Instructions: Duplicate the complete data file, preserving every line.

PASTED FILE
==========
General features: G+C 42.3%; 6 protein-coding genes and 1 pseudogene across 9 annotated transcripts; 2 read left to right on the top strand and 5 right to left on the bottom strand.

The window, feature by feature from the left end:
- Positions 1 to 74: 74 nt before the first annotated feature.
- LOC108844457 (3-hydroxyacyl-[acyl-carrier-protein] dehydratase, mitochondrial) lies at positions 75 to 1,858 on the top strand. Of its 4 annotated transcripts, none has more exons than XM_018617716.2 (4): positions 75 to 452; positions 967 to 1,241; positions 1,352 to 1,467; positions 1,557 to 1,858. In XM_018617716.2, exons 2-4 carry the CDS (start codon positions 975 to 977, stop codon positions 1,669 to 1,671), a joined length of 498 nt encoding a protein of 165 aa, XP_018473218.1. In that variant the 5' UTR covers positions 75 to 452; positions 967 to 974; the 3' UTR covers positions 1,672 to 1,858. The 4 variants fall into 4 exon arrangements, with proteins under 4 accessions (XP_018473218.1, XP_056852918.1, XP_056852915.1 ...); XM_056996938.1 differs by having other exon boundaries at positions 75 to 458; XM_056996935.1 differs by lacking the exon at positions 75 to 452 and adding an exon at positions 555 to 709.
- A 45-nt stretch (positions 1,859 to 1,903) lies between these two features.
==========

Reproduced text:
General features: G+C 42.3%; 6 protein-coding genes and 1 pseudogene across 9 annotated transcripts; 2 read left to right on the top strand and 5 right to left on the bottom strand.

The window, feature by feature from the left end:
- Positions 1 to 74: 74 nt before the first annotated feature.
- LOC108844457 (3-hydroxyacyl-[acyl-carrier-protein] dehydratase, mitochondrial) lies at positions 75 to 1,858 on the top strand. Of its 4 annotated transcripts, none has more exons than XM_018617716.2 (4): positions 75 to 452; positions 967 to 1,241; positions 1,352 to 1,467; positions 1,557 to 1,858. In XM_018617716.2, exons 2-4 carry the CDS (start codon positions 975 to 977, stop codon positions 1,669 to 1,671), a joined length of 498 nt encoding a protein of 165 aa, XP_018473218.1. In that variant the 5' UTR covers positions 75 to 452; positions 967 to 974; the 3' UTR covers positions 1,672 to 1,858. The 4 variants fall into 4 exon arrangements, with proteins under 4 accessions (XP_018473218.1, XP_056852918.1, XP_056852915.1 ...); XM_056996938.1 differs by having other exon boundaries at positions 75 to 458; XM_056996935.1 differs by lacking the exon at positions 75 to 452 and adding an exon at positions 555 to 709.
- A 45-nt stretch (positions 1,859 to 1,903) lies between these two features.